9 members of Gangster Disciples, 3 US Army soldiers charged with conspiracy in alleged gun-running operation

CHICAGO — Nine members of the Pocket Town faction of the Gangster Disciples street gang now face federal conspiracy charges in connection with an alleged gun-running operation, masterminded by three U.S. Army soldiers, that brought a host of firearms to Chicago in recent years.

The 21-count indictment, unsealed Wednesday in federal court in Nashville, charges the soldiers and gang members with conspiracy, money laundering conspiracy and conspiracy to commit firearms offenses in furtherance of a drug trafficking crime.

Along with the soldiers, federal prosecutors charged alleged Pocket Town members Blaise Smith, Raheem Johnson, Bryant Larkin, Corey Curtis, Elijah Tillman, Terrell Mitchell, Lazarus Greenwood, Dwight Lowry and Dreshion Parks. Two other since-deceased members of Pocket Town were listed as unindicted co-conspirators.

The three soldiers — Brandon Miller, Jarius Brunson and Demarcus Adams — were initially charged in 2021 with supplying weapons to gang members in Chicago.

The soldiers — who were based at Fort Campbell on the Kentucky-Tennessee state line — are also charged with making false statements during the purchase of a firearm, transferring a firearm to an out-of-state resident and engaging in business without a license.

Federal investigators started looking at the soldiers after a mass shooting left a man dead and seven others hurt on Chicago’s Southwest Side on March 26, 2021.

Several members of Pocket Town were gathered in a storefront business in the 2500 block of West 79th Street to celebrate the birthday of a fellow gang member who was murdered about six months earlier.

During the celebration, at least two shooters opened fire on the group, leaving one man dead and seven other people wounded. The man who was killed — Dante Thomas — was listed as one of two unindicted co-conspirators.

Chicago police investigators found more than 100 shell casings at the scene of the mass shooting, and several handguns were recovered as well.

The shooters have not been charged, but police sources say investigators believe the attack was carried out by members of the No Limit faction of the Black P. Stones.

In the weeks leading up to the mass shooting, police sources said, there was an “emerging conflict” between the Pocket Town and No Limit.

On Jan. 28, 2021, Gregory Jackson III, a No Limit-affiliated rapper known as “Lil Greg,” was fatally shot in a barbershop in the South Loop.

Jackson was a close associate of G Herbo — one of Chicago’s most popular contemporary rappers who has long claimed loyalty to No Limit. In a 2012 song with fellow local rapper Lil Bibby, G Herbo sang: “Yeah it’s No Limit, 30 years runnin’, 30 years gunnin’ and we still the s—.”

Murder charges have not been filed in Jackson’s death, but on Feb. 2, 2021 police arrested Christopher Mosely after he was allegedly seen entering a vehicle that was at the scene of the barbershop shooting.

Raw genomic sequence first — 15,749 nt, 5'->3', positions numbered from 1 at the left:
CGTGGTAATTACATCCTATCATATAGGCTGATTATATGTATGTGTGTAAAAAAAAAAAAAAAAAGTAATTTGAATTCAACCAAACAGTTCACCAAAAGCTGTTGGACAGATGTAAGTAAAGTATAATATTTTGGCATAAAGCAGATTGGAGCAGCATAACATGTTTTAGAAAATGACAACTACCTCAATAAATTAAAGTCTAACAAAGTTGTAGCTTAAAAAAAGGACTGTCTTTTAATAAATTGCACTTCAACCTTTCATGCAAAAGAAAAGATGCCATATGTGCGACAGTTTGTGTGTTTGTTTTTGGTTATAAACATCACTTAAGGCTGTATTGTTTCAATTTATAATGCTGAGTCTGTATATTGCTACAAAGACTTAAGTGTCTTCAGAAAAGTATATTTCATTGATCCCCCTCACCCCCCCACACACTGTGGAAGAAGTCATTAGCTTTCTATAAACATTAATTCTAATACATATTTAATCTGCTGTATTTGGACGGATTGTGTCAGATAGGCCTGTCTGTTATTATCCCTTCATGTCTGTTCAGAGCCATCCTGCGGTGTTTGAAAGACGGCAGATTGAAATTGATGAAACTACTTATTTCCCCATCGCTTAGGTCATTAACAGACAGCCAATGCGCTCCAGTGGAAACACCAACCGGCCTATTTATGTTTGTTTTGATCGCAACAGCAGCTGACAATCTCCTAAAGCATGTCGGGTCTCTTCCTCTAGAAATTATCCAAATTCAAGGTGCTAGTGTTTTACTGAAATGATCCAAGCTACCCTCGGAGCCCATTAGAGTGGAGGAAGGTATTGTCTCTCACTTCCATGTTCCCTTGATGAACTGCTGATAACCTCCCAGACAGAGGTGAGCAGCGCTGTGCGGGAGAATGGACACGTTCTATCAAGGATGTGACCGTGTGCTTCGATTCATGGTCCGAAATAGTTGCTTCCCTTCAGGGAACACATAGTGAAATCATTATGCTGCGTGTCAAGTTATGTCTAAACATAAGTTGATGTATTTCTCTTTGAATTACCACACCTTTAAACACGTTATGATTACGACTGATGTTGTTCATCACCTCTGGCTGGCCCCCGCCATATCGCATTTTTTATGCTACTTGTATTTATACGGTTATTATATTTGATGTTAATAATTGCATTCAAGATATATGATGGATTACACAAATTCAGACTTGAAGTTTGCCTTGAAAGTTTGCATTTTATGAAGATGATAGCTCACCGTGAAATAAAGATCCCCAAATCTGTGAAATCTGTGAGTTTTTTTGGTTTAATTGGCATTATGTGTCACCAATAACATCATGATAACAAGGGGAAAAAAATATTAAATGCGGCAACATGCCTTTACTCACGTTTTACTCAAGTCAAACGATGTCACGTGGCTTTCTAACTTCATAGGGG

According to his arrest report, Mosley had a satchel on his person when officers asked him to get out of the vehicle. Inside the bag was a .40 caliber Glock 23 pistol with a laser sight and a drum magazine of ammunition. Arresting officers noted that the gun’s serial number was AEKW006.

Federal prosecutors in Tennessee said Miller bought that pistol from a licensed gun dealer in Kentucky less than a month before police found it on Mosley, who now faces charges of being an armed habitual criminal, aggravated unlawful use of a weapon and being a felon in possession of a gun.

A search of cellphones belonging to the soldiers allegedly revealed text messages that show the three soldiers discussed the prices of firearms, how many were to be purchased and from where.

In February 2021, federal prosecutors alleged Miller was discussing gun prices with someone with a Chicago phone number. In one text conversation, Miller allegedly asked the person if they wanted accessories and ammunition along with guns.

“I want to talk to u about the price n wat was it again,” the person from Chicago texted to Miller.

“Iight and wassup big dawg you said 3 .40s 3 9s and a Ar Pistol I said around 6700-6800,” Miller said. “You want sticks and eggs and everything to or u just want pipes I gotta drive 7 hrs gas and ona road taking the risk if not I’ll jus bring the pipes only no rounds or sticks the store go up and down.”

Two months later, prosecutors said Miller was texting with another phone number based in Chicago.

“We gotta hold this s— together ima still play the back role g I ain’t never turning my back on gang whatever got going on y’all ina door wit me stand on business ima stand on my business to make sure mfs got what they need,” Miller said.